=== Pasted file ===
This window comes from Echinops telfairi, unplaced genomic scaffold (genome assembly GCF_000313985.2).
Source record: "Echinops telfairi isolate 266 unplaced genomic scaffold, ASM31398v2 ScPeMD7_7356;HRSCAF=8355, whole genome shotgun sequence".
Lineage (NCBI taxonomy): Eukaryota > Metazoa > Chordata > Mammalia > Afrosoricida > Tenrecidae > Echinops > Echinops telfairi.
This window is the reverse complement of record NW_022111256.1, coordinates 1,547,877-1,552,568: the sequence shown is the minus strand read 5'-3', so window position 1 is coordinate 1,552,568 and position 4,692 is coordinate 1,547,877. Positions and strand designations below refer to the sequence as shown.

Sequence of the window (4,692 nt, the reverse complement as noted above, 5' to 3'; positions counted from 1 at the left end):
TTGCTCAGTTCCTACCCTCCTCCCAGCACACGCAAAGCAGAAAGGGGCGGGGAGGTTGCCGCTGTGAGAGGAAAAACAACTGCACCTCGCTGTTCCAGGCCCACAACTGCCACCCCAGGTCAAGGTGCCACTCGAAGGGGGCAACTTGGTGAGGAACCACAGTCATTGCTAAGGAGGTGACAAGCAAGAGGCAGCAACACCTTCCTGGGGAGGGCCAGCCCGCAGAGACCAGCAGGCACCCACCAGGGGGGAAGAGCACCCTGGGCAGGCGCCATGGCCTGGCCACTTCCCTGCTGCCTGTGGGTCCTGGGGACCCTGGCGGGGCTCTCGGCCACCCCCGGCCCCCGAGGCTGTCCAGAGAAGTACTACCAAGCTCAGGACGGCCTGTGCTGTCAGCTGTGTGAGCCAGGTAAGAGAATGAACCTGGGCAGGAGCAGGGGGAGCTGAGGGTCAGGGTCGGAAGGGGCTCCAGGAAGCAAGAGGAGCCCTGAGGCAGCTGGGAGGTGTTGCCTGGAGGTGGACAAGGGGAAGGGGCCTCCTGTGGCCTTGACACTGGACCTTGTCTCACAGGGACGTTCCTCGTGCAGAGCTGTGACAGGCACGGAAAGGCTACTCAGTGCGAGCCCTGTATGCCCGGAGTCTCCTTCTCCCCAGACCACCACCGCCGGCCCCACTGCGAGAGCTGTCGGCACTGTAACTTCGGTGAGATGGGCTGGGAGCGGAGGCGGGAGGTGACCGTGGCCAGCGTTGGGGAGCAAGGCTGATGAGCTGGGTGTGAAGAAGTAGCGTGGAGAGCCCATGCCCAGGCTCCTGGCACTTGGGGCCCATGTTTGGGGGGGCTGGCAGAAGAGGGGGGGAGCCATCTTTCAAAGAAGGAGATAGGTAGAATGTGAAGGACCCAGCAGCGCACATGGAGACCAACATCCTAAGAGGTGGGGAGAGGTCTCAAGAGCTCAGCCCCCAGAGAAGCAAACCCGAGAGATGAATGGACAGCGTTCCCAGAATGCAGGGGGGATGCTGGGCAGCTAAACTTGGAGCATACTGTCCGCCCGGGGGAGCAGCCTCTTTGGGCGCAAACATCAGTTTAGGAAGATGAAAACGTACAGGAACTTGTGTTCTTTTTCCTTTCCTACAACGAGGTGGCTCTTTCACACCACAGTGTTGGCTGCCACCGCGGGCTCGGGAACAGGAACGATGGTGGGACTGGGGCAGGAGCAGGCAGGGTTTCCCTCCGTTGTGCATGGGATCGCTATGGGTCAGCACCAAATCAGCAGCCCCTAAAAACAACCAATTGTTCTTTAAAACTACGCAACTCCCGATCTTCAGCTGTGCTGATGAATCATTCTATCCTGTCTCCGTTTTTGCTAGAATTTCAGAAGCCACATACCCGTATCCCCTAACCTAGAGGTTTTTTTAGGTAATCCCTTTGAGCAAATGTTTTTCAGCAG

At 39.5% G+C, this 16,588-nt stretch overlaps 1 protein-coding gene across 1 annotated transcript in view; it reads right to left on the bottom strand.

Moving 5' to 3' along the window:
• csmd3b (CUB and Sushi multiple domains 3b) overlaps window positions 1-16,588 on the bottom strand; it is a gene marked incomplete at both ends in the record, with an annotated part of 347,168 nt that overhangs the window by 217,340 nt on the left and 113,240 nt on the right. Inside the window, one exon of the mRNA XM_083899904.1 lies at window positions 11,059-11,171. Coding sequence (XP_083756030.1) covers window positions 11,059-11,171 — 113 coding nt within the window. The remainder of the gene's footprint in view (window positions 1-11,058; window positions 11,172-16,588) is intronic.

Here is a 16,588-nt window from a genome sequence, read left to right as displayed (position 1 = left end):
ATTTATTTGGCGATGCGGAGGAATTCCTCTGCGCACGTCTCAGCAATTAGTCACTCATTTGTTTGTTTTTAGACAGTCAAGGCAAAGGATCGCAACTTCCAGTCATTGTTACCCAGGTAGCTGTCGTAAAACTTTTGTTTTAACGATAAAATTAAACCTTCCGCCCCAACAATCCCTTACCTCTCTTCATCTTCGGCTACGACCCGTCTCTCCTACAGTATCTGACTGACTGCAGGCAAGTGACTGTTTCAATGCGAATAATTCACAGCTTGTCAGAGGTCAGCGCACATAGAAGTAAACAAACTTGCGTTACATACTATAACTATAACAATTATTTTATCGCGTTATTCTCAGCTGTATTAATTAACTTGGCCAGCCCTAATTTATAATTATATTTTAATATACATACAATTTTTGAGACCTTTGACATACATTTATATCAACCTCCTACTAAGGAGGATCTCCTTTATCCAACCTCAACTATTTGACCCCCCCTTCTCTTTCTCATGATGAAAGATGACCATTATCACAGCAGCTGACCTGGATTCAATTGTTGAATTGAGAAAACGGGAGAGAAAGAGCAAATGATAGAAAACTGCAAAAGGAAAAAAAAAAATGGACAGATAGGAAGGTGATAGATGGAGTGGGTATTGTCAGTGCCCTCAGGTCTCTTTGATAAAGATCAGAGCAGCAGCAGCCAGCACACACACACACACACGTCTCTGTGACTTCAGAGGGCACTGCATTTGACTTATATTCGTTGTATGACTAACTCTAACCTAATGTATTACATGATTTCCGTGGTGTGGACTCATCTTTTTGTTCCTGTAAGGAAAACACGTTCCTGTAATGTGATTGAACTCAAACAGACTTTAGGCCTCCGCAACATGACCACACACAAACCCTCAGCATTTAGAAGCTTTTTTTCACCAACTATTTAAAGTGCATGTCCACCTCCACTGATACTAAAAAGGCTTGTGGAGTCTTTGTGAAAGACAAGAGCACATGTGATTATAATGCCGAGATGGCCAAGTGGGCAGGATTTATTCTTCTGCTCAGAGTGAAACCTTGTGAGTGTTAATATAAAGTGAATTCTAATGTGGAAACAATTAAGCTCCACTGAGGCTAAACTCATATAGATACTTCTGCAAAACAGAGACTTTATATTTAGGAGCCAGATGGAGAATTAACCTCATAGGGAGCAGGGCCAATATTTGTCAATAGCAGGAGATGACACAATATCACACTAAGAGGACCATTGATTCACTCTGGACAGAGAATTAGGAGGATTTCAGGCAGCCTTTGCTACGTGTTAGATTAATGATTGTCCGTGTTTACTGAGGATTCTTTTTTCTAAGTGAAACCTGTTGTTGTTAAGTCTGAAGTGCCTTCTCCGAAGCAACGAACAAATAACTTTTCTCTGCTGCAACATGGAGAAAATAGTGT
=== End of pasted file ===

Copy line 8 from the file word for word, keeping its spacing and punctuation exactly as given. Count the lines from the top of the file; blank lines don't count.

Moving 5' to 3' along the window: